Which cert should I obtain first: Net+, MS 70-680, or CCENT?

wellnowwhatwellnowwhat Posts: 56Member ■■□□□□□□□□
Hi, all.

I've picked up quite a bit of info after just a few posts here and it's been extremely helpful. As of right now, I am looking at the following three certifications as possibilities: Network+, MS 70-680(Windows 7 Config), or the CCENT.

The problem, however, is I don't know which one would be a good starting point. Would it be better to go for the more vendor-neutral Network+, or get the Microsoft one done and see where that takes me? Or, would it be better to just dive right into the CCENT?

It's my goal to transition out of my current job (tech support and repair for Apple computers and devices) and into a Network Admin position. I do realize that I may have to start lower on the rung to get to that point.

Thanks in advance!


  • IristheangelIristheangel CCIEx2 (Sec + DC), CCNP RS, CCNA V/S/R/DC, CISSP, CEH, MCSE 2003, A+/L+/N+/S+, and a lot more from m Pasadena, CAPosts: 4,117Mod Mod
    Short answer: It depends.

    Long answer: Are you comfortable with basic networking and system admin concepts? If you have the basics out of the way, I would say to start with the CCENT as there is a lot of overlap from the N+. I've heard that that 70-680 is a hard exam but if you're extremely proficient in Windows 7, you might be able to skip it. Are you strapped for cash and need to ensure more bang for your buck? Are you looking for more of a network role or systems role?
    BS, MS, and CCIE #50931
    Blog: www.network-node.com
  • wellnowwhatwellnowwhat Posts: 56Member ■■□□□□□□□□
    I am fairly comfortable with networking concepts. I know how to set up a router, define static IP addresses, set custom DNS settings, that sort of thing. I'm not super familiar with subnetting, and I just started learning the OSI model.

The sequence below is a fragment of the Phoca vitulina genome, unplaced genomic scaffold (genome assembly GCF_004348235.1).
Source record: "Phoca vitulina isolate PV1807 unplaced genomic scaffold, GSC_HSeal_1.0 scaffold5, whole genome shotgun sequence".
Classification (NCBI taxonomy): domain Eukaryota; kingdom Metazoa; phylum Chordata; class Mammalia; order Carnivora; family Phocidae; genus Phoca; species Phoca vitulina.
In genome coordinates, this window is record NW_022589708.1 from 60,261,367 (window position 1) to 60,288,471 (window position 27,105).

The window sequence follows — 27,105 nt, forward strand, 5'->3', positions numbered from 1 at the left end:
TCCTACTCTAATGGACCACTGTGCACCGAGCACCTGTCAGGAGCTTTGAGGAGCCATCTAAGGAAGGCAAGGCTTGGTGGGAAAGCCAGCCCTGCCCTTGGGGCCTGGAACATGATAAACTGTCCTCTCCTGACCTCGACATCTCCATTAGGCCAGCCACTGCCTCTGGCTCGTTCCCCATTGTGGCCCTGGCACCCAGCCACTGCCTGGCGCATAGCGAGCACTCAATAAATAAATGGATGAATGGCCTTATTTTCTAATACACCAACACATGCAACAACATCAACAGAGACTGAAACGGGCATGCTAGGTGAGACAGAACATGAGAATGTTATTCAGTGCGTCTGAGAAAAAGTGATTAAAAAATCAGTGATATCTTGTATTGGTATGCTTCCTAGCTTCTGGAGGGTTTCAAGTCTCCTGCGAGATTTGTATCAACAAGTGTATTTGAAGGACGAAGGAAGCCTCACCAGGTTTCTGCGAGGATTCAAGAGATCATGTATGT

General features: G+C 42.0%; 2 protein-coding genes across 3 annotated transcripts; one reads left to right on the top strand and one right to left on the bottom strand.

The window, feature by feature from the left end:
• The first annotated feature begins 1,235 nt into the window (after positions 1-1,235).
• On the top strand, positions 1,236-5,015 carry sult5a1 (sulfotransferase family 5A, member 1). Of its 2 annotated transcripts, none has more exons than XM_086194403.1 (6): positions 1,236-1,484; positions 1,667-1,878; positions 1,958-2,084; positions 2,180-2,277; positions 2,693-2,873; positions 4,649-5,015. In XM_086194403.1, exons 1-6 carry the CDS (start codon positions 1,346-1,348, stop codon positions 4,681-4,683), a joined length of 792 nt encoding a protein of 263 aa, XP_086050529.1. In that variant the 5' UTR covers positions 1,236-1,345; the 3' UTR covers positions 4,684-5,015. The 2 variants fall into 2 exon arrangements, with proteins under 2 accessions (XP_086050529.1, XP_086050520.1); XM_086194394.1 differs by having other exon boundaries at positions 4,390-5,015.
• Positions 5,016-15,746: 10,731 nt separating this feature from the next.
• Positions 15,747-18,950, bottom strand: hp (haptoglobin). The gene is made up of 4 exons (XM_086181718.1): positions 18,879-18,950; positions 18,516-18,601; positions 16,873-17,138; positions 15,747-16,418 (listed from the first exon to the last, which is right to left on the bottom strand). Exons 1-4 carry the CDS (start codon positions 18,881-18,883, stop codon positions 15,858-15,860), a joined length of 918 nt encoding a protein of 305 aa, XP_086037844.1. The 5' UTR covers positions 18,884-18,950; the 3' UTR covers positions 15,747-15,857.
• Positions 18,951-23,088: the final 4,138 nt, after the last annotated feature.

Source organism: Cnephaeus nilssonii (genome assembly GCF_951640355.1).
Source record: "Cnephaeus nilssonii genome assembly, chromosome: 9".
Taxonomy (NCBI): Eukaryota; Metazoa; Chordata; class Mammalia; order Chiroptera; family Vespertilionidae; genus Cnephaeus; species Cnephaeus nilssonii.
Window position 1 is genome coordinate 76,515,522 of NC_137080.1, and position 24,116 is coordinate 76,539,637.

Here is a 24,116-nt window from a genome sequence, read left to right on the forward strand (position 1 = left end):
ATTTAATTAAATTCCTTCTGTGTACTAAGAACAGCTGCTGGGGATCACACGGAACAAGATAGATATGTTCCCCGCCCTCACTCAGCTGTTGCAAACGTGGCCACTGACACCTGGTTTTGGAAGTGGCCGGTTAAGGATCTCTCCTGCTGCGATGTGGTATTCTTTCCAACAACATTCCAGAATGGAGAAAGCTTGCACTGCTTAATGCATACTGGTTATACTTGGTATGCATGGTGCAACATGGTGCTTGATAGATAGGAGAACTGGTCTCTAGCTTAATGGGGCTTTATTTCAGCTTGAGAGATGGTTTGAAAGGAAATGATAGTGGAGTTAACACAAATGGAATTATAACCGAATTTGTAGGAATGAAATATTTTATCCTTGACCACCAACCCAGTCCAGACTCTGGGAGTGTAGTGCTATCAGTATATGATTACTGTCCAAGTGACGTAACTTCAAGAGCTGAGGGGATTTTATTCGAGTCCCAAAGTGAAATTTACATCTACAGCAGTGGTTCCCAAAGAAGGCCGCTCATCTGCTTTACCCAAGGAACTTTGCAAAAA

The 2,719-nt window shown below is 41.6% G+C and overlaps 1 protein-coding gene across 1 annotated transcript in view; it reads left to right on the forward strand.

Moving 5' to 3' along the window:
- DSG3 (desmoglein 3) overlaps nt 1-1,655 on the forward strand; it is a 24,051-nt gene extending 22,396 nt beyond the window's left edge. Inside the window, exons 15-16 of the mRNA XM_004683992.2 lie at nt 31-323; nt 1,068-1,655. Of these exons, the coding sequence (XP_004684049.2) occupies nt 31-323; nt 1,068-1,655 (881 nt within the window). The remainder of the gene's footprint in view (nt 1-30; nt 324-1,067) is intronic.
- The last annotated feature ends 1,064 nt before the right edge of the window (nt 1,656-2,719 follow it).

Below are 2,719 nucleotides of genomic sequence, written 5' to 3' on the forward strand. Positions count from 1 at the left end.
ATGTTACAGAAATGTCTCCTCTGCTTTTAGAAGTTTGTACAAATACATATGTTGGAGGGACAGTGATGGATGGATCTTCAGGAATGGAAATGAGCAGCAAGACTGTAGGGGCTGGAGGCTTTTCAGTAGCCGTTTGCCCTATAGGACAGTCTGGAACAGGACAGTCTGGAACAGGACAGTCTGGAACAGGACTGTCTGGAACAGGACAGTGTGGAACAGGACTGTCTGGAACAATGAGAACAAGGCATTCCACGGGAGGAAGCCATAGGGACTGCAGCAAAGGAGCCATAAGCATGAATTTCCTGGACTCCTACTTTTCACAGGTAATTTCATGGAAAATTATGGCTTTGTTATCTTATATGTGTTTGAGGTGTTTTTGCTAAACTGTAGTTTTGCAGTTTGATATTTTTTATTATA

I am a little strapped for Cash. I'm also a little tired of being in a Helpdesk role, which is where I'm currently at, but I understand that transitions take time.

    I'm more interested in the infrastructural/networking side of things than the systems side. I have setup Linux servers before, but I find that I like the data flow and access stuff a bit more.
  • IristheangelIristheangel CCIEx2 (Sec + DC), CCNP RS, CCNA V/S/R/DC, CISSP, CEH, MCSE 2003, A+/L+/N+/S+, and a lot more from m Pasadena, CAPosts: 4,117Mod Mod
    Since you're just starting with the OSI model, I would say to pick up a Network+ book and study it. It's just to you if you want to pay $250 for an exam if you're strapped for cash, but you should at least learn the material. It'll give you an advantage when it comes time to work on the CCENT/CCNA since there is a lot of overlap. I don't know if you're a student or not but Microsoft offers a very cheap student rate on vouchers. If you're not a student, click on the "Exam Vouchers" link on the left-hand bar and check out the clearance section. Every month they'll have early expiry vouchers that you can get.

    If infrastructural/networking is your passion, I would say to skip the 70-680
    BS, MS, and CCIE #50931
    Blog: www.network-node.com
  • N2ITN2IT Posts: 7,483Inactive Imported Users
    Agree on skipping an OS certification like Iris mentioned. Sounds like you are ready to embark on the CCNA journey. If you have routing and switching skills down I would go with the CCNA. It would help get you to where you want to go networking/infrastructure.